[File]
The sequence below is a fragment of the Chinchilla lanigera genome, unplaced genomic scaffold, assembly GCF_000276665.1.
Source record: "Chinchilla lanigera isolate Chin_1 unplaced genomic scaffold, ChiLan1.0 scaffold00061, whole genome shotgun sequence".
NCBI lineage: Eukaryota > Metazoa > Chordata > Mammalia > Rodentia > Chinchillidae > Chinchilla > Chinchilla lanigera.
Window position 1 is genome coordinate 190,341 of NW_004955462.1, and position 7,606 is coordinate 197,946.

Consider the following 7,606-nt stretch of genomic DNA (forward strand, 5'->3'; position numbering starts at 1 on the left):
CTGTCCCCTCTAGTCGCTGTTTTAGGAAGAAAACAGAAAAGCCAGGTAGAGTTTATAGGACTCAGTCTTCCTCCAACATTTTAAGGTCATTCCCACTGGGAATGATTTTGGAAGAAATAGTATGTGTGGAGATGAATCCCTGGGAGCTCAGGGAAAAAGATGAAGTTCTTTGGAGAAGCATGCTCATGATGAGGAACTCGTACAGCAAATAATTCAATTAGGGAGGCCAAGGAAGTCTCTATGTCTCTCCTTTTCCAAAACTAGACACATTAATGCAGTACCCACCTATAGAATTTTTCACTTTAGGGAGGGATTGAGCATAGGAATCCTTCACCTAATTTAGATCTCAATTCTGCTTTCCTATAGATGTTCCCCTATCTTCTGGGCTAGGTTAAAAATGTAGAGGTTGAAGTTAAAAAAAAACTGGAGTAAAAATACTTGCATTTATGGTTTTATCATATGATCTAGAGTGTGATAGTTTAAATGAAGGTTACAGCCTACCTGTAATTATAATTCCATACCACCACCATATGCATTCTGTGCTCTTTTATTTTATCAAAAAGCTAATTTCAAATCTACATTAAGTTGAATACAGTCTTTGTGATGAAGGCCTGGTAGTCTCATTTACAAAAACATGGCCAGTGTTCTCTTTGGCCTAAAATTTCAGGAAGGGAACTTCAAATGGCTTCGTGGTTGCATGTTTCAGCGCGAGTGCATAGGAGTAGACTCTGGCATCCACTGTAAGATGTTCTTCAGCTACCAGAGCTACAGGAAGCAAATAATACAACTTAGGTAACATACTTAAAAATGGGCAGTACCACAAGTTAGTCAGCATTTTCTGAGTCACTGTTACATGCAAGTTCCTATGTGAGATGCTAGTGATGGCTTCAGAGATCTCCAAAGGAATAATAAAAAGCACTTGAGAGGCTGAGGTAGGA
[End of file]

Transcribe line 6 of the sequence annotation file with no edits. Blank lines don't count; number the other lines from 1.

CTGTCCCCTCTAGTCGCTGTTTTAGGAAGAAAACAGAAAAGCCAGGTAGAGTTTATAGGACTCAGTCTTCCTCCAACATTTTAAGGTCATTCCCACTGGGAATGATTTTGGAAGAAATAGTATGTGTGGAGATGAATCCCTGGGAGCTCAGGGAAAAAGATGAAGTTCTTTGGAGAAGCATGCTCATGATGAGGAACTCGTACAGCAAATAATTCAATTAGGGAGGCCAAGGAAGTCTCTATGTCTCTCCTTTTCCAAAACTAGACACATTAATGCAGTACCCACCTATAGAATTTTTCACTTTAGGGAGGGATTGAGCATAGGAATCCTTCACCTAATTTAGATCTCAATTCTGCTTTCCTATAGATGTTCCCCTATCTTCTGGGCTAGGTTAAAAATGTAGAGGTTGAAGTTAAAAAAAAACTGGAGTAAAAATACTTGCATTTATGGTTTTATCATATGATCTAGAGTGTGATAGTTTAAATGAAGGTTACAGCCTACCTGTAATTATAATTCCATACCACCACCATATGCATTCTGTGCTCTTTTATTTTATCAAAAAGCTAATTTCAAATCTACATTAAGTTGAATACAGTCTTTGTGATGAAGGCCTGGTAGTCTCATTTACAAAAACATGGCCAGTGTTCTCTTTGGCCTAAAATTTCAGGAAGGGAACTTCAAATGGCTTCGTGGTTGCATGTTTCAGCGCGAGTGCATAGGAGTAGACTCTGGCATCCACTGTAAGATGTTCTTCAGCTACCAGAGCTACAGGAAGCAAATAATACAACTTAGGTAACATACTTAAAAATGGGCAGTACCACAAGTTAGTCAGCATTTTCTGAGTCACTGTTACATGCAAGTTCCTATGTGAGATGCTAGTGATGGCTTCAGAGATCTCCAAAGGAATAATAAAAAGCACTTGAGAGGCTGAGGTAGGA